Deep in the twilight of the Black Forest, you and your companions crouch before the robber-knightis tower. Hans, the alchemist, places his mysterious potion by the door. Ebhard the friar implores Saint Dunstan to bless your weapons and armor. And you and Gretchen grip naked longswords, praying your plate mail won't squeak.
With a thundering crash, the door explodes into fragments! You charqe inside, swords and maces swinging. One guard falls beneath the power of your blade... then two more! You storm upstairs to the second floor, but there to greet you is Gerhard the Red Wolf, the infamous robber-knight, surrounded by his henchmen. Hans tosses a choking potion into their faces and you quickly charge into the fray. The room echoes with the clash of steel on steel...it's a battle to the death in the Black Forest!
-- A day in the Darklands
Darklands is a unique RPG because it is grounded in a historical situation - that of 15th century Germany, with the single exception that the superstitions of the time are taken as true. There really are witches, saints really do grant favors to the pious, and so forth. This means far more than simply specifying a set of place names. Microprose has applied this superstition to all areas of the game. The arms and armor are those of 15th century Germany. Religion and clerical activity work as they did in 15th century Germany. Rather than use wizardry, we have alchemy, of the 15th century flavor. Your quests are all keyed to the milieu as well. This made Darklands a game like no other before or since. Rather than inventing yet another fantasy world, populated by yet another set of Tolkienesque personalities, with yet another invented history, with yet another set of random artifacts, we have everything plausibly grounded in a historical setting.
MicroProse fleshed out a solid concept with the challenging simulation of Darklands. The common thread of most almost all MicroProse titles is that they have an intellectual core. This rings true with Darklands -- The scenarios faced by the gamer are straight from the events and attitudes of Medieval Germany. 15th Century Germany was a time of violence and corruption and was an era with three Popes simultaneously in charge, powerless emperors, gangster nobles and venal clergymen. Darklands recreates this period holistically and emphasizes the beliefs of the time: witches worshipping the devil, people praying to saints to produce real miracles, alchemists turning lead into gold and dragons inhabiting caves.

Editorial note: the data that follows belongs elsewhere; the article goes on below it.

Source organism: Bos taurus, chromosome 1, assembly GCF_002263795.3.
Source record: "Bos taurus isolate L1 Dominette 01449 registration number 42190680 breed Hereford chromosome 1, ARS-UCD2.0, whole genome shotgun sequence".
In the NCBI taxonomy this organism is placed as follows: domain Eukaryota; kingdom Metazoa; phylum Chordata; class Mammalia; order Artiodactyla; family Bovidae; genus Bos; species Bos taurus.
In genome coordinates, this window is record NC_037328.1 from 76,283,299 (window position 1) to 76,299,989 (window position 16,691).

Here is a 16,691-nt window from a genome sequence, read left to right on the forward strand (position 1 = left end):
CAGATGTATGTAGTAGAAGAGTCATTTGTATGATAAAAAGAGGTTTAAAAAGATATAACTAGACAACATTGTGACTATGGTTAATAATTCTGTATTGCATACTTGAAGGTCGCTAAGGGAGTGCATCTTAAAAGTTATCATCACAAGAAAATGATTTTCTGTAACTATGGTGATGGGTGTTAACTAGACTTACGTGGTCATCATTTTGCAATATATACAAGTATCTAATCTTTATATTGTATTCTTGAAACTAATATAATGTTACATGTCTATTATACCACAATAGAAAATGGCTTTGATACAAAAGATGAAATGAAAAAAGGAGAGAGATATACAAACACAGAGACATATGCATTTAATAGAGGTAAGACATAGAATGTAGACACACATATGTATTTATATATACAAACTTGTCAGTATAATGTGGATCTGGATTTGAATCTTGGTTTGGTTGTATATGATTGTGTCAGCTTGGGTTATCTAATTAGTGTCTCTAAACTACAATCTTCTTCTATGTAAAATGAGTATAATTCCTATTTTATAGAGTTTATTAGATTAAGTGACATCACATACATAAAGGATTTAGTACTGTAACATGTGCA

The character generating system is one of the game's best features. It is truly a masterpiece of options for the player. You can chose your name and gender and then you go on to select your hereditary from common peasant to noble birth, which effects your stats and skills accordingly. And skills there are! The skills all play a role in the game. One of the more unique skills is divine favor which effects how good your chances are of getting your prayers answered. You go on to pick an occupation which adds 5 years to your age and increases your skills depending on the occupation chosen. You can keep going on to higher careers but your character will start to suffer from age. Name another RPG with that bit of realism!
Darklands includes two distinctly separate "Magic" systems; one based on alchemy, and one based on religion. Alchemy is performed by mixing ingredients to create potions which can slow down or blind opponents, or strengthen your swords, or give you protection against fire. Formulas can be had by purchasing or trading with other alchemists in the city, the proper ingredients must be purchased, as well. The religious system is based saint worship, or hagiolatry. As your characters explore the world, you can learn of saints from monks, in the towns and in monasteries around the countryside. Characters can then "pray" to saints that they know about, and hope for a miracle. There is a pool of "divine favor" points that they can draw upon, adding more to increase their chance of success. If they do not have enough points, they have no hope of success.
The goal of your adventures in DARKLANDS is to become famous. Along the way, some of the quests that you might undertake are: killing a raubritter or robber baron, kill a dragon, stop the problems with "knockers" in the mines, and drive out witches. You might be asked to retrieve relics, or retrieve stolen papers. Eventually, you will probably take on the Templar knights, and their demon lord, Baphomet. Each time you complete one of these tasks, you will gain more "fame". In DARKLANDS, they quantize your fame with a number. A moderately successful party could expect fame in the low hundreds, and a very successful party could expect a fame in the high hundreds.
The Combat system introduced in Darklands is my favorite that I have encountered so far. When you enter combat, you enter an isometric overhead view, and the graphics are simply superb for the time. You see all the little details. Combat is performed in real-time, and the characters will fight on their own when attacked, but you can pause the action at any time to give or change orders to any member of the party. Then you unpause the game and watch the character try to get that arrow off before they have to draw their sword and fight!